0006765
Lymphangioma
0100764
Platyspondyly
Flattened vertebrae
0000926
Precocious puberty
Early onset of puberty
Early puberty

[ more ]

0000826
Skin ulcer
Open skin sore
0200042
Venous thrombosis
Blood clot in vein
0004936
Percent of people who have these symptoms is not available through HPO
Abnormality of long bone morphology
Abnormal shape of long bone
0011314
Autosomal dominant inheritance
0000006
Hemangioma
Strawberry mark
0001028

Cause

The cause of Ollier disease is not completely understood. Typically, Ollier disease is caused by mutations in one of three genes (PTH1R, IDH1, or IDH2). In most cases, Ollier disease is not inherited from a parent. Instead, the genetic mutations that are causing the symptoms of Ollier disease occur during a person’s lifetime (somatic mutations) and are only present in some cells of the body. This is called mosaicism. The cells that have the mutation are the cells where the enchondromas develop.[1]

For some people, Ollier disease is inherited from a parent, and the gene mutation that is causing the disease is present in every cell of the body. In cases where Ollier disease is inherited, the disease may appear to skip a generation. Symptoms may be present in a grandparent, for example, but not in the parent of the affected child. This is called reduced penetrance because some people who have the mutation that causes Ollier disease do not have any symptoms.[6]

Diagnosis

Ollier disease is typically diagnosed based on a clinical examination that matches symptoms of Ollier disease. This exam might include using CT scans, MRIs, or X-rays to view the bones more clearly.[2] Biopsies of the enchondromas are also used to look for features that are characteristic of Ollier disease.[5] 

Treatment

Treatment for Ollier disease depends on how much the enchondromas are impacting the physical abilities of the affected individual. In some cases, surgery or joint replacement might be an option to correct some of the enchondromas. However, sometimes surgery causes more enchondromas to develop, so doctors may choose to perform surgery only if absolutely necessary.[5] Other treatment options include physical therapy.[2] The goals of treatment are to relieve any pain caused by the enchondromas and to allow the affected individual to walk with a normal gait.[5]

Organizations

Support and advocacy groups can help you connect with other patients and families, and they can provide valuable services. Many develop patient-centered information and are the driving force behind research for better treatments and possible cures. They can direct you to research, resources, and services. Many organizations also have experts who serve as medical advisors or provide lists of doctors/clinics. Visit the group’s website or contact them to learn about the services they offer. Inclusion on this list is not an endorsement by GARD.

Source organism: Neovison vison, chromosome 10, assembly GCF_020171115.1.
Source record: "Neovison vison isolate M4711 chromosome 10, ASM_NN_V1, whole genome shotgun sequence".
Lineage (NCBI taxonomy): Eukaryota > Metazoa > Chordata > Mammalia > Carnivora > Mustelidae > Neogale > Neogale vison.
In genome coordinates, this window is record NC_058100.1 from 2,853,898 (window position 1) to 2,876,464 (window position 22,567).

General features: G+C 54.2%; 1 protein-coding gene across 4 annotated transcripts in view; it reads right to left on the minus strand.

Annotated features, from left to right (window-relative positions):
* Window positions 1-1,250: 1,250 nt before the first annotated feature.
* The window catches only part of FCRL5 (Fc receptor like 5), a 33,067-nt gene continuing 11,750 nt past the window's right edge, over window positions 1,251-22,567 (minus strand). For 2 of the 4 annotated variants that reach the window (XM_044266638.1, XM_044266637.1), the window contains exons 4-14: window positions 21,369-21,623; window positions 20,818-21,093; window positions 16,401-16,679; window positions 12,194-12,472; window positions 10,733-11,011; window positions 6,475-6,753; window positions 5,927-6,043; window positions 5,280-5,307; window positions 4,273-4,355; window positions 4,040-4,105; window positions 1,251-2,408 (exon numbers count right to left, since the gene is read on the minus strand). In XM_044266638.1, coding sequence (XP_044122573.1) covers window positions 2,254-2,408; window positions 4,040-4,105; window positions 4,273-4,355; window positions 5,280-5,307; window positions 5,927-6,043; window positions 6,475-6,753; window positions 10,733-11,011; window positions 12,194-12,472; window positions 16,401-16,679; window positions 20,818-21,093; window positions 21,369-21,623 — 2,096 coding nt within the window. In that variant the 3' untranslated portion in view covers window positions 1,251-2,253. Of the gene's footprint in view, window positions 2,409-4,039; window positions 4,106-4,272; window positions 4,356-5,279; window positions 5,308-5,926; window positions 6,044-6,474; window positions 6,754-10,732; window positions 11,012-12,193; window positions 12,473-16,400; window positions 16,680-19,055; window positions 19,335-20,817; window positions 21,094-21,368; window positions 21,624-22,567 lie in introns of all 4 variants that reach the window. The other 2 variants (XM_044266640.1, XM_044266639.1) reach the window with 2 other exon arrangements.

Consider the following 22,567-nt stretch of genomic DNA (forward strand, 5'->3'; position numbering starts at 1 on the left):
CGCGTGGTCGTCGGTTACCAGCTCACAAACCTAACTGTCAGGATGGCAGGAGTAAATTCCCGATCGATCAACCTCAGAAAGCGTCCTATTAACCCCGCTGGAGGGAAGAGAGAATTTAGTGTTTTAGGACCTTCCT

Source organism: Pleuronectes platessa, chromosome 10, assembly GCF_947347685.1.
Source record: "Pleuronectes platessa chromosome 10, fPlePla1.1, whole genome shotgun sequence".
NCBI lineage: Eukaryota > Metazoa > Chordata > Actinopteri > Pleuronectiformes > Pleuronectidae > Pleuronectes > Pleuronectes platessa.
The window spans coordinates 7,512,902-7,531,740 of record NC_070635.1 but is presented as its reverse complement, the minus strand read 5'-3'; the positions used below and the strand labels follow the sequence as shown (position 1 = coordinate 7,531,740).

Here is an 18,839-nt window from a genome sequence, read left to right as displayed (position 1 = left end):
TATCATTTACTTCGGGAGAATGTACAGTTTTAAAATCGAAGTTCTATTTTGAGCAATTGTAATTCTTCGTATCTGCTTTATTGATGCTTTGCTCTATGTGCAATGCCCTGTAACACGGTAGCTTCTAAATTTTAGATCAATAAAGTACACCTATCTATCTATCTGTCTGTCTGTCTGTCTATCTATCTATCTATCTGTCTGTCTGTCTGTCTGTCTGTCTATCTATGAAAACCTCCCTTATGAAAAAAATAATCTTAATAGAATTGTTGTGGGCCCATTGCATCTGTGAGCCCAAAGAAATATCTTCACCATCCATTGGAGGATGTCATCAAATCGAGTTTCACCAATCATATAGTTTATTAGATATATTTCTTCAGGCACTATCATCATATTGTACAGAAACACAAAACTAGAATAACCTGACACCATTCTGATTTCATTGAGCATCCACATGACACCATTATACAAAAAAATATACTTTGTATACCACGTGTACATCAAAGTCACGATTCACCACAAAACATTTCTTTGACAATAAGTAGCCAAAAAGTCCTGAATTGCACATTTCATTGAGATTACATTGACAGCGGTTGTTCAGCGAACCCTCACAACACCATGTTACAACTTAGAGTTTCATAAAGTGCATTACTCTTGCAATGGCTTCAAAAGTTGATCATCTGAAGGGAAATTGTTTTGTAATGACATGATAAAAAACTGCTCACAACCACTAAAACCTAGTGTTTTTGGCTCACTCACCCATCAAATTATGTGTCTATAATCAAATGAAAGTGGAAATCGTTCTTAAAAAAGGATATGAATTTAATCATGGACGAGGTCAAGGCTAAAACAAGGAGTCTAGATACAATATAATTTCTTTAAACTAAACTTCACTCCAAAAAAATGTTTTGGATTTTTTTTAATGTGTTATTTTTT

Social Networking Websites

Learn more

These resources provide more information about this condition or associated symptoms. The in-depth resources contain medical and scientific language that may be hard to understand. You may want to review these resources with a medical professional.

Where to Start

  • Genetics Home Reference (GHR) contains information on Ollier disease. This website is maintained by the National Library of Medicine.
  • The National Organization for Rare Disorders (NORD) has a report for patients and families about this condition. NORD is a patient advocacy organization for individuals with rare diseases and the organizations that serve them.

In-Depth Information

  • Medscape Reference provides information on this topic. You may need to register to view the medical textbook, but registration is free.
  • The Monarch Initiative brings together data about this condition from humans and other species to help physicians and biomedical researchers. Monarch’s tools are designed to make it easier to compare the signs and symptoms (phenotypes) of different diseases and discover common features. This initiative is a collaboration between several academic institutions across the world and is funded by the National Institutes of Health. Visit the website to explore the biology of this condition.
  • Online Mendelian Inheritance in Man (OMIM) is a catalog of human genes and genetic disorders. Each entry has a summary of related medical articles. It is meant for health care professionals and researchers. OMIM is maintained by Johns Hopkins University School of Medicine. 
  • Orphanet is a European reference portal for information on rare diseases and orphan drugs. Access to this database is free of charge.
  • PubMed is a searchable database of medical literature and lists journal articles that discuss Ollier disease. Click on the link to view a sample search on this topic.

References

  1. Ollier disease. Genetics Home Reference (GHR). February 2016; https://ghr.nlm.nih.gov/condition/ollier-disease.
  2. Ollier Disease. National Organization for Rare Disorders (NORD). 2006; https://rarediseases.org/rare-diseases/ollier-disease/.
  3. Chew FS. Enchondroma and Enchondromatosis. Medscape. December 28, 2015; https://emedicine.medscape.com/article/389224-overview.
  4. Silve C, Juppner H. Ollier disease. Orphanet Journal of Rare Diseases. 2006; 1:37:https://ojrd.biomedcentral.com/articles/10.1186/1750-1172-1-37.
  5. Kumar A, Jain VK, Bharadwaj M, Arya RK. Ollier Disease: Pathogenesis, Diagnosis, and Management.. Orthopedics. 2015 Jun; 38(6):e497-506. https://www.ncbi.nlm.nih.gov/pubmed/26091223.
  6. Enchondromatosis, Multiple, Ollier Type. Online Mendelian Inheritance in Man (OMIM). May 2, 2016; https://omim.org/entry/166000.